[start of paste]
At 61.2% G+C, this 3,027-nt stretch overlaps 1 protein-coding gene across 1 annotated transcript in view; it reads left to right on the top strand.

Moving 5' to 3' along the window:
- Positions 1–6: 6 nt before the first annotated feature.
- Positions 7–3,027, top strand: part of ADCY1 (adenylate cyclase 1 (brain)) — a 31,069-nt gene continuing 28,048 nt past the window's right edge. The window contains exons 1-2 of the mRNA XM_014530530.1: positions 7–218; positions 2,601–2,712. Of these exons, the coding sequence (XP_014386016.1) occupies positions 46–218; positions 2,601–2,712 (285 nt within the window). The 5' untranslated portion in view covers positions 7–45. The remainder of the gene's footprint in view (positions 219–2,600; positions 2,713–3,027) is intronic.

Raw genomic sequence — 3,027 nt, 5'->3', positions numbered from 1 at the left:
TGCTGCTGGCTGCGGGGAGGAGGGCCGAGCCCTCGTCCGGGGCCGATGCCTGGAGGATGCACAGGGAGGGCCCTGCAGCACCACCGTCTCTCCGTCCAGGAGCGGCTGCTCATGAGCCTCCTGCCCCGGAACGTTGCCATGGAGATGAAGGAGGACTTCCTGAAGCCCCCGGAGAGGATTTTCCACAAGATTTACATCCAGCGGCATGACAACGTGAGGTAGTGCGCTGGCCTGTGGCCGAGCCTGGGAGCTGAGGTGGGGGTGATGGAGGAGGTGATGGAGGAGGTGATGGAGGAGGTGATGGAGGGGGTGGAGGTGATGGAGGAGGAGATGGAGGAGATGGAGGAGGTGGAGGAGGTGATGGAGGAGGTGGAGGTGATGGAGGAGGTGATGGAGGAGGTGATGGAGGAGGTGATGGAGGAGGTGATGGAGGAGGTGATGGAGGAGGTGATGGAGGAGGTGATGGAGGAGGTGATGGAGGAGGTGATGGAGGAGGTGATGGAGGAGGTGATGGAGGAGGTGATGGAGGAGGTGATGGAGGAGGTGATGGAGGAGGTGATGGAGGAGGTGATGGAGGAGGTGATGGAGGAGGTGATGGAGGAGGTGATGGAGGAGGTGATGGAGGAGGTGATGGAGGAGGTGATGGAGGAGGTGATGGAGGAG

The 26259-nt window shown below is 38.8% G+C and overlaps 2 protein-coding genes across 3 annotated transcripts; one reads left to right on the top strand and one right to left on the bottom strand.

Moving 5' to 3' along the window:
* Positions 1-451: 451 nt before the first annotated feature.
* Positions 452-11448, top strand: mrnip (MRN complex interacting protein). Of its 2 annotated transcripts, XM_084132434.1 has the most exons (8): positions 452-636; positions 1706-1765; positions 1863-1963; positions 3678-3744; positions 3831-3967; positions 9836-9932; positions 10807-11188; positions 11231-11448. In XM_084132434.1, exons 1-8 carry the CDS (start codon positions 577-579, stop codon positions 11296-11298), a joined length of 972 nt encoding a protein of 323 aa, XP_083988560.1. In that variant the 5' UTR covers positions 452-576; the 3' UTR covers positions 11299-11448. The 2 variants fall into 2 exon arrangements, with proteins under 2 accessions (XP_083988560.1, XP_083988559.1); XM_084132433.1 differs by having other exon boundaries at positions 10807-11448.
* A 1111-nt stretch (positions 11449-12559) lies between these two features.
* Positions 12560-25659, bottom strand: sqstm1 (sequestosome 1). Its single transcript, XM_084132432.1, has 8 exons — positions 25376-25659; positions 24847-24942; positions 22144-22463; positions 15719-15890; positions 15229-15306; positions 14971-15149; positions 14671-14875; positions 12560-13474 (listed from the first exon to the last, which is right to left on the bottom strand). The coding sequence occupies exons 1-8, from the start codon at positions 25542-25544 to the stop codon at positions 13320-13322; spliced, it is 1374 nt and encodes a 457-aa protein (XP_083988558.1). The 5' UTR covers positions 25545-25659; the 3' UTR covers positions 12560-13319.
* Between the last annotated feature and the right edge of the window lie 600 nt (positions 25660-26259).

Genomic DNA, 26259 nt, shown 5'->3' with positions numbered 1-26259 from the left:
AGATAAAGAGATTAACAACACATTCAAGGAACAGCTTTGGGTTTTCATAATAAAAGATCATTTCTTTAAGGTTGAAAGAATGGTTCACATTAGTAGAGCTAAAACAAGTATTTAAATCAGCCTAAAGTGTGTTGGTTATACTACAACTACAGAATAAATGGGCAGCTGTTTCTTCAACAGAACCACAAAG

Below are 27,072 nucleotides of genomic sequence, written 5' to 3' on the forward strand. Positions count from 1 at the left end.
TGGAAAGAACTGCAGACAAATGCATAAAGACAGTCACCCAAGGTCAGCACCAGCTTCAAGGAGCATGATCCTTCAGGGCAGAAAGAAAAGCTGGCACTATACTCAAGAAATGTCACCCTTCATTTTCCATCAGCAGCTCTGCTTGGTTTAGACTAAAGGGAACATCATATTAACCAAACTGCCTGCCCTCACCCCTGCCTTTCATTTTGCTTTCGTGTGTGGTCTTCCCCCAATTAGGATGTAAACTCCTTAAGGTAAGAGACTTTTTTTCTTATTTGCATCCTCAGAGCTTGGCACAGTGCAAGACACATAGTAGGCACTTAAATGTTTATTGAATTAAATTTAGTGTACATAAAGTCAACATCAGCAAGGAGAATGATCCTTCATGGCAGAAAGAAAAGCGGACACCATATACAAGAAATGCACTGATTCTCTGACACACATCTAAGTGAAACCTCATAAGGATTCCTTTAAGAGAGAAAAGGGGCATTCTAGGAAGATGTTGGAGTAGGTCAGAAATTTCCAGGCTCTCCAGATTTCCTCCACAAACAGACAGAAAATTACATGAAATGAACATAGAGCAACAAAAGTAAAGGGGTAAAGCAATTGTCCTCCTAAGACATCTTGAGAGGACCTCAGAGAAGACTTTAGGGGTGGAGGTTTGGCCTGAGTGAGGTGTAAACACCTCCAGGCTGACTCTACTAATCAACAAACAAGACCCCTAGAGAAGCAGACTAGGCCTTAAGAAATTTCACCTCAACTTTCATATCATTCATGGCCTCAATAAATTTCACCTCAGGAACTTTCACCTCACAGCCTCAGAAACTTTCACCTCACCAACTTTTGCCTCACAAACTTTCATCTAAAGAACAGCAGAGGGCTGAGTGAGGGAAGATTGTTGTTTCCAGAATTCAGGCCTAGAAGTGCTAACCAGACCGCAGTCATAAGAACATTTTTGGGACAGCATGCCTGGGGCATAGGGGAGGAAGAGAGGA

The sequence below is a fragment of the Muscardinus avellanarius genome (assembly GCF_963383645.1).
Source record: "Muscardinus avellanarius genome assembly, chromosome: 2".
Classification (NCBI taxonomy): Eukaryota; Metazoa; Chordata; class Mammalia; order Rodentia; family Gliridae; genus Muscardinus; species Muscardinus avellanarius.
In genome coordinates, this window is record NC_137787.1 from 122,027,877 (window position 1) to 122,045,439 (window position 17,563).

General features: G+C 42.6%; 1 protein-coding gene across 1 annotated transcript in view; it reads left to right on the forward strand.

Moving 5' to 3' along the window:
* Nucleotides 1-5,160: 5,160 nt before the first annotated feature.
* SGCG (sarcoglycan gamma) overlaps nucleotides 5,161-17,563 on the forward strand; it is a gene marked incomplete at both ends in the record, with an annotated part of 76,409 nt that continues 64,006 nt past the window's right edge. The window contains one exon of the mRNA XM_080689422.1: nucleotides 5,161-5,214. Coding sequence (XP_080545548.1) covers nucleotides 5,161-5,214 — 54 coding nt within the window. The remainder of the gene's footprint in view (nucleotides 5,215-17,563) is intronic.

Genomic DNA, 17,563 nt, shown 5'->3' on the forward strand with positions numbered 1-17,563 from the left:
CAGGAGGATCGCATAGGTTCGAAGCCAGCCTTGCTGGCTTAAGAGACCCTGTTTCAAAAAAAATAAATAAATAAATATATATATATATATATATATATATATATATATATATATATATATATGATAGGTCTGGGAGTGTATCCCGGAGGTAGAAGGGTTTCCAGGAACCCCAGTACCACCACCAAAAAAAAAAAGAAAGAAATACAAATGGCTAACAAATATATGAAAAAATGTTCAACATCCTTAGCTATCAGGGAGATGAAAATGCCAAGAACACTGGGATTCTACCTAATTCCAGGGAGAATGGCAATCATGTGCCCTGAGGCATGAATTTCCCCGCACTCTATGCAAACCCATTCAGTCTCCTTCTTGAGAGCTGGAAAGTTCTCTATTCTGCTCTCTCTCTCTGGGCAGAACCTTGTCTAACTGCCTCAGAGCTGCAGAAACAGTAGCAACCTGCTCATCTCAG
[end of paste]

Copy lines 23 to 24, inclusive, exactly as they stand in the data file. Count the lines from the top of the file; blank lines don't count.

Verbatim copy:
Moving 5' to 3' along the window:
* Nucleotides 1-5,160: 5,160 nt before the first annotated feature.